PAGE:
I cast on the 320 stitches on 16” 3.25mm needles because the yarn is so fine and those were the only length I had. Why not? The 320 stitches fit on the 16” needles with zero room to spare, but whenever I periodically worked on it, I worried about dropping a stitch and not noticing.
Old photo of the dreaded 16″ needle cast on.
After I finished Mom’s Alpha socks, I decided I was going to really work on this cowl and get it done! The problem was, while working on it so infrequently, I kept losing my place in the pattern and not remembering where to pick it back up. This is sort of embarrassing since the pattern is about 10 stitches repeated and only two lines of actual pattern. Nonetheless, the pattern looked off; I think I repeated the same line of pace panel over and over instead of alternating like I should have.
What I held in my hands was akin to a tangled mess of very beautiful and delicate yarn. This is where it started going downhill. I had about two or two and a half inches worked, while it didn’t look like much on the 16” needles, off the needles it seemed considerably larger. Deciding I would buy 32” circular needles in 3.25mm I ran to Johanne’s and picked them up.
Sitting in the living room at home, I unwound the work I had previously done. First balling the yarn then, nearer to the end, letting it sit in a small pile on the floor. I didn’t want my cast on edge to be too tight so I held one end of my 16” circular needle with the 32” needle creating an elastic hem that wouldn’t bunch.
This sounded like a good plan in my head why wouldn’t it be? The answer my friends is quantity. To cast on 320 stitches takes a lot of concentration and memory, even in small segments of 70, 90, 70, 90. Concentration and memory are two things I have been sorely lacking in the past couple months. First time, I cast on too little, so I fudged a stitch here and there were I needed it. Upon doing the second round I realized I then had too many. I ripped it out again determined to start over and do it properly. I cast on again, this time placing a stitch marker between every 10 stitches. Instead of ending up with a perfect 320 stitches I ended up with 390. I mixed up my numbers *facepalm.* Seeing no way to fudge that one, I started over AGAIN. The third time was not my lucky charm because there was something wrong with that cast on too.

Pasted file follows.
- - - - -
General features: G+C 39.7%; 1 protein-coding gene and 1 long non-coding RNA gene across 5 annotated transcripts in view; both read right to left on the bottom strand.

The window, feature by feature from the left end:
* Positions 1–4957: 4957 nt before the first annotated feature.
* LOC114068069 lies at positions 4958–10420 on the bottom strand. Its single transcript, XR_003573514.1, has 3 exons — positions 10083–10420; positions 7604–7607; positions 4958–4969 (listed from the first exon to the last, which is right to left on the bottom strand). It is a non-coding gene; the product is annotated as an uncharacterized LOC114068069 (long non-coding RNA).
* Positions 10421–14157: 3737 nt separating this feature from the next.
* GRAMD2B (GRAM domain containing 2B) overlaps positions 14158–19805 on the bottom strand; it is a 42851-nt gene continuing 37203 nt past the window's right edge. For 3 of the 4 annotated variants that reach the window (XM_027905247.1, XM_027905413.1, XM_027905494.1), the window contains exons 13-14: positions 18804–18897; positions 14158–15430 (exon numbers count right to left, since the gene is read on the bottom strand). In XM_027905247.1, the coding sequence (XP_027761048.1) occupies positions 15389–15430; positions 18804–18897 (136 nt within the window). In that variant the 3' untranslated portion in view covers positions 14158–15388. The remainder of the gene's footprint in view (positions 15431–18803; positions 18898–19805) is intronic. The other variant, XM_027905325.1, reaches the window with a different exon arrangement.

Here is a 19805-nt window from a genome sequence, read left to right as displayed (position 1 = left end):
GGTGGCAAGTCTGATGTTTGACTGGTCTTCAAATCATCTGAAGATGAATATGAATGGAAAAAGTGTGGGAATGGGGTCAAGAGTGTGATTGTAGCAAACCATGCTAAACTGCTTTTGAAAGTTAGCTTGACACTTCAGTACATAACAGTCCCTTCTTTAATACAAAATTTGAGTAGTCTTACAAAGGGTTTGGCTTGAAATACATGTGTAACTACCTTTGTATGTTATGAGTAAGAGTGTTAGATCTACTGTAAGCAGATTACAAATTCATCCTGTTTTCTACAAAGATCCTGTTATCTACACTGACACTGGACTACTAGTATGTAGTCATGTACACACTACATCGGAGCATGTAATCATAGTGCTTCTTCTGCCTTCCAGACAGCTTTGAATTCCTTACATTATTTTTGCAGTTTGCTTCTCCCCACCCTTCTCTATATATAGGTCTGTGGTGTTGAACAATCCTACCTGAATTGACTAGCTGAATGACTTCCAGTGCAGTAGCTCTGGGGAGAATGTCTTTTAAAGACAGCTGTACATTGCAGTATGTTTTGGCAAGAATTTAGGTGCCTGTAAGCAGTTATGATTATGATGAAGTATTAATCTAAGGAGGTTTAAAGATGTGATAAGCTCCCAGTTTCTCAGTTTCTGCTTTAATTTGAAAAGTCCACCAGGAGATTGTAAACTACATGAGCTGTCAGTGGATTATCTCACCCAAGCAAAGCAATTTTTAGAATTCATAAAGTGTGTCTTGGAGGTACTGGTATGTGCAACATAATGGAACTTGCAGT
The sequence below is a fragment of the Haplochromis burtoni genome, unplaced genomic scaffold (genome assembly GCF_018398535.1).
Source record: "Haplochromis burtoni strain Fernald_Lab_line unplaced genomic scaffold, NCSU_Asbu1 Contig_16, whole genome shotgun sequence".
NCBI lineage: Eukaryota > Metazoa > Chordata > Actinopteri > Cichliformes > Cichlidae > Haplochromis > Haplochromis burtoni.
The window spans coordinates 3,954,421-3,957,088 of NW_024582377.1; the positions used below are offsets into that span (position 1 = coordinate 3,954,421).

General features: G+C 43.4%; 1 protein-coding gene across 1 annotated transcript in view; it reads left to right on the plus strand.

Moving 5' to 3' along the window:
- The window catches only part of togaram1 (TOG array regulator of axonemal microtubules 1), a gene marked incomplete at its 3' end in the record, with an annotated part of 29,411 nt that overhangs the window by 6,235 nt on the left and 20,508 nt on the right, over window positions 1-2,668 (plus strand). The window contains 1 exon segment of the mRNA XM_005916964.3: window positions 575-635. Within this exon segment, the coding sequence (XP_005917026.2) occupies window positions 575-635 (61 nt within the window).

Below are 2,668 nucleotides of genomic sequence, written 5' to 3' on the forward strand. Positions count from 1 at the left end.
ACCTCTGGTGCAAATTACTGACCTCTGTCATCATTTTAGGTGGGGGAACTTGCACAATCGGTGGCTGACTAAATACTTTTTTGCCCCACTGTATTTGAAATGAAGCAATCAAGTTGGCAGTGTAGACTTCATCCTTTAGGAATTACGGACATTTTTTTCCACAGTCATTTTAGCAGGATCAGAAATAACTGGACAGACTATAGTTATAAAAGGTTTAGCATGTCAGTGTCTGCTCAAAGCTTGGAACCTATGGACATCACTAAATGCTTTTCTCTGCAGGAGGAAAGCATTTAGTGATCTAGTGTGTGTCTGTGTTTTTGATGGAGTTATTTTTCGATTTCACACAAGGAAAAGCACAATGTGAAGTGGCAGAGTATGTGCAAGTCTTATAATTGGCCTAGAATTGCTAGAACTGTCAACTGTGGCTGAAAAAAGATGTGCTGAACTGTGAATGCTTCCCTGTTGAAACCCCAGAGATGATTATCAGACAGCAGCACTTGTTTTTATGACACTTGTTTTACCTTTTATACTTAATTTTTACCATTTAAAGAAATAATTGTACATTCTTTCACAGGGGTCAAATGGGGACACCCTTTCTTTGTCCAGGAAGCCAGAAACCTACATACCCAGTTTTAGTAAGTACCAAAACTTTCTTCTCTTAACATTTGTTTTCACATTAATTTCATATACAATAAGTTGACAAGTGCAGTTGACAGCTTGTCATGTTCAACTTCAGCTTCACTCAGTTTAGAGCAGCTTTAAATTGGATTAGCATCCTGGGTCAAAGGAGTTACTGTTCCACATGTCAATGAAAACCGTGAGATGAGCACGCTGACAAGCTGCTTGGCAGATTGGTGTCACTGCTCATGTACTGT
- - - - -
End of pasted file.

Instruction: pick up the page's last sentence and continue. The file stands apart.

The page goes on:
At this point I decided it must be the yarn. The end I was casting on with was all kinked and crazy from having been knitted. Not to mention the fact that it tangles 100X easier in this from. I had a short text conversation with Alanna at this point.
Me : I am officially endorsing the curse “SON OF A STITCH”
: I now hate lace
: If anyone is keeping score
Alanna: Uh oh. That doesn’t sound good.
Me : It’s not
Alanna: Did ya screw up?Me : It’s not a matter of screwing up so much as not being able to get it right…
Alanna: I see. Hate those days
:Is it the Tanis cowl? Or shawl?
Alanna: Lol. One word answers. Not good.
: Deep breaths
The breathing helped… a bit. I decided to re-ball the skein rather than immediately setting it on fire in effigy. I called on Betty the baller and started on the task of procrastinating my next cast on. The last time I ripped it out, the yarn managed to tangle into a labyrinth like knot at the end, so I cut it. There was noooo way I was opening THAT particular can of worms. Needless to say, my small pile of un-balled yarn was even smaller than when I began.
I’ll glaze over the re-balling; it went relatively smooth, although that isn’t saying much. I managed to get lace burn when I unraveled the ball a bit too fast. Lace burn is similar to rope burn, but it feels like it is crossed with a paper cut. Poor Alanna received a play-by-play via text. We also discussed the benefits of having a catharsis cry, and agreed that it should become a social norm.
There are no more photos of my progress with the lace because there is depressingly little to show for my work.
When the lace was balled and I could no longer put off another attempt, I started casting on. This time I only placed markers in the appropriate 70, 90, 70, 90 locations, it was a pain to take them all out the first time. At this point I figured nothing was going to help me except the divine intervention of the crafting gods. As it turns out, they finally heard my cursing and smiled down upon me. I cast on the right amount of stitches and carefully, VERY carefully began working the ribbing. In the several hours I spent doing this, I probably have half an inch of work to show for it.
Finished Alpha Socks
Lace after finishing the Alpha socks, which were knit in a fine yarn as well, was probably not a good idea. I just couldn’t warrant starting another project when I have this one on the needles. So help me, the next thing I knit will be bulky weight! Or at least worsted…